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How to Choose a SIP:
Process, Funds and Choosing the Right Amount

Are you waiting for the huge windfall of money in your bank account to invest in a mutual fund? Then let us burst the bubble for you. It is a myth that you require large amounts of money to start investing in a Mutual Fund scheme. A Systematic Investment Plan (SIP) is a convenient tool to enter the world of investing with smaller, fixed amounts.

However, you need to know how to choose the SIP plan and the amount most suitable for you to invest. This plan may be very different from the minimum amount required to be invested in the mutual fund scheme.

Why is SIP the most preferred way of investing?


Easiest Method to Start Investing

Potential to grow your wealth with the power of compounding

Averages your cost of investment in any market condition with rupee cost averaging

Helps you establish a disciplined approach

Does not require high investment amount to start

How to select a SIP for investment?

Let us divide the discussion into three parts –

1. Which is a fund to start investing. 2. The SIP investment amount most suited in the product to help you achieve your financial goals. A Fund who has an experienced and qualified team of Fund Manager managing the scheme, who are continually studying the equity markets to maximise wealth creation opportunities. You may consider a Fund House, which has a decent experience with fund management and has a good amount of assets under management. It is also important that the Fund House has rigorous investment processes and audits to meet the investment objectives of the fund you are investing in.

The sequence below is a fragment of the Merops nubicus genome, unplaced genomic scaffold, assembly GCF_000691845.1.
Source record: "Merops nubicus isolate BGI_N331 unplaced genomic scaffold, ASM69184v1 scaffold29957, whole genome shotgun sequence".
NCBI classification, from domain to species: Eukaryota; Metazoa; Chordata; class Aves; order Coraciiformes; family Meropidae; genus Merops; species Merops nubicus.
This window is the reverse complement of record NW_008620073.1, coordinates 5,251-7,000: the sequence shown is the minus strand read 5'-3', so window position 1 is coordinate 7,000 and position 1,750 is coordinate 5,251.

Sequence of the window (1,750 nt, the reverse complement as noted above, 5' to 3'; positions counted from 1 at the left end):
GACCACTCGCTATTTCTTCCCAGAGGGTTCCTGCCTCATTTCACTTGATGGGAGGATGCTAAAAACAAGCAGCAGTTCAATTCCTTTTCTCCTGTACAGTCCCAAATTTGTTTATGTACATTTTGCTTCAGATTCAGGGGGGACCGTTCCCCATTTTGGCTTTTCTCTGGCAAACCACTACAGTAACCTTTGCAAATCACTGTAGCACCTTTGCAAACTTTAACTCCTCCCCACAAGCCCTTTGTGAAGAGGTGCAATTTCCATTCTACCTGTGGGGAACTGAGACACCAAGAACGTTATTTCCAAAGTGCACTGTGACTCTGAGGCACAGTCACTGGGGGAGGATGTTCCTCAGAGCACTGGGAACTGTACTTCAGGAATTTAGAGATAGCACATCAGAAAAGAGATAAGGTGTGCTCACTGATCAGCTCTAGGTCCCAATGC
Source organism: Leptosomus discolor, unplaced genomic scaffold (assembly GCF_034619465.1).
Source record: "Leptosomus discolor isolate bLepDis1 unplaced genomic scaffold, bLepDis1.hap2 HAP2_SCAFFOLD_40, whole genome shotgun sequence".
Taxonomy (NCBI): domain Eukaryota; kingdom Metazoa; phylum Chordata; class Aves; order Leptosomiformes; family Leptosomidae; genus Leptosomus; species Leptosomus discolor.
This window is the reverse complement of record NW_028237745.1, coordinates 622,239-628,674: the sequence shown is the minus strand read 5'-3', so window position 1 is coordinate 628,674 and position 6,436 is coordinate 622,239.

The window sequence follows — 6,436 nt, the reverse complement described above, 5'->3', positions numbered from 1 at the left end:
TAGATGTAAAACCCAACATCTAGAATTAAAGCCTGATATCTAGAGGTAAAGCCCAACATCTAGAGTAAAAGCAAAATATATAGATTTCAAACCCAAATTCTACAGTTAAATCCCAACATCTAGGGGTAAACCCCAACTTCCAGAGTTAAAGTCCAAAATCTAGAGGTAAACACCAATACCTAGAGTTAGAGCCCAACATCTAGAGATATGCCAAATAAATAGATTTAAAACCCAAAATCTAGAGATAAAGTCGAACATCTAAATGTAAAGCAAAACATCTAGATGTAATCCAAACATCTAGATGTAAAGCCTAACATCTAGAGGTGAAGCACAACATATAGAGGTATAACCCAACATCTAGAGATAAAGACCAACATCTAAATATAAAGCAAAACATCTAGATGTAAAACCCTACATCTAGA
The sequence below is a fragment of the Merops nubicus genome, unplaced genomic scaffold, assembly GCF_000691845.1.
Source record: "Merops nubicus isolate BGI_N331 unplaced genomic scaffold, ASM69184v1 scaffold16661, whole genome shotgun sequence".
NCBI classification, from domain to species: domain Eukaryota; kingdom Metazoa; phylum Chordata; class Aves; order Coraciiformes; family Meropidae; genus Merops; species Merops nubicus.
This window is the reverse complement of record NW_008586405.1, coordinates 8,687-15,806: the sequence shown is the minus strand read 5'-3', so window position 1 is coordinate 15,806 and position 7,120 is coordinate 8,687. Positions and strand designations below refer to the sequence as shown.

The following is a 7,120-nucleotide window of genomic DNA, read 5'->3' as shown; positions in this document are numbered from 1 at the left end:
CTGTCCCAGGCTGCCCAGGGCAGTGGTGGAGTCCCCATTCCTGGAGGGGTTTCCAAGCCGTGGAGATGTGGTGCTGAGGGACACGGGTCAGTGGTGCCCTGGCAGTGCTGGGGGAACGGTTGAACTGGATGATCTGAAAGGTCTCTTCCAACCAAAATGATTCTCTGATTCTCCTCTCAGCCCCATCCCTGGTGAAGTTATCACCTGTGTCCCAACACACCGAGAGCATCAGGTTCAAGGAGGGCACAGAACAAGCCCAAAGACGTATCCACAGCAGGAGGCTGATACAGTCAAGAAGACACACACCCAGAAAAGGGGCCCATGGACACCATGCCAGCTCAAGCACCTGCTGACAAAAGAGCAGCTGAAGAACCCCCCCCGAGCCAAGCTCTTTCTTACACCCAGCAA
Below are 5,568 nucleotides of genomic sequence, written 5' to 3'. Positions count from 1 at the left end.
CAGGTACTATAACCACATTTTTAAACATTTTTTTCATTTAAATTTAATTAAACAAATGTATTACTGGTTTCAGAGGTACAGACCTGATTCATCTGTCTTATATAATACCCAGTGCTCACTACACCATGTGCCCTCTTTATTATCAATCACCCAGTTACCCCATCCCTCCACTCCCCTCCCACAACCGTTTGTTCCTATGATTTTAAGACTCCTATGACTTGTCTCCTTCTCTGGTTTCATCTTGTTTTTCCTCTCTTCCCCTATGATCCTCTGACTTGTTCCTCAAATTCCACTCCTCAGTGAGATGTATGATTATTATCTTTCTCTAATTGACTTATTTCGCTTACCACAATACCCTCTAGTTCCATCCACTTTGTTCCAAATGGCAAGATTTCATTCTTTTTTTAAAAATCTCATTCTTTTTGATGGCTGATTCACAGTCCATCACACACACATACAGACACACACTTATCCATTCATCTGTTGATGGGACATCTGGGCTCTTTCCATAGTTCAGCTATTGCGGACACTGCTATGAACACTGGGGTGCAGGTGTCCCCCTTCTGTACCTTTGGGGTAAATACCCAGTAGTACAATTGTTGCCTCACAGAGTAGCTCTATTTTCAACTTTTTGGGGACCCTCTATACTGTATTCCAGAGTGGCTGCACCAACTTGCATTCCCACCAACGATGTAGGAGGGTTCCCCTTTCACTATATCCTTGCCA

How to choose a SIP fund?

Once you have selected the Fund House, the next step is to know what product of the Fund House you should invest in. Let us understand the broad equity categories that you can start a SIP in. There are mainly four such categories classified based on market capitalisation -

Large Cap Funds

Large Cap funds are open-ended equity funds, investing most of their assets in large-cap stocks. Large cap Stocks are 1st -100th company in terms of full market capitalization. These are mostly companies with strong fundamentals and an exceptional track record.

Mid-Cap Funds

Mid-cap funds are open-ended equity funds which invest predominantly in stocks of mid-cap companies. Mid Cap stocks are 101st -250th company in terms of full market capitalization. These companies may be the winners of tomorrow, having the potential to grow in future.

Small-Cap Funds

Small-cap funds are open-ended equity funds which invest majorly in small-cap stocks. Small-cap stocks are 251st company onwards in terms of full market capitalization. These are small companies and may be relatively new entrants in the market. Amongst all categories, they carry the highest amount of risk.

Multi-Cap Funds

Multi-cap funds generally invest in all these categories in various proportions. They invest in companies of all sizes Large-cap, Mid-cap & Small-cap.

The market capitalisation is the market price of the share multiplied by number of outstanding shares. Let's say the share market price of Company A is Rs.30, and it has 500,000 shares in the market, so, the total value of the outstanding shares of Company A is 30 x 500,000 = Rs.1.5 crore.

Based on this definition, the market regulator has classified these companies depending upon their ranking. For you, as an investor, what matters is the relative risk they bring to your portfolio.

A summary of what kind of investor can look at these investments is showcased below:

  Large Cap Mid-Cap Small-Cap Multi-Cap
Risk Profile Medium High High Medium
Recommended
Time Horizon
At least
3 years
At least
5 years
At least
5 years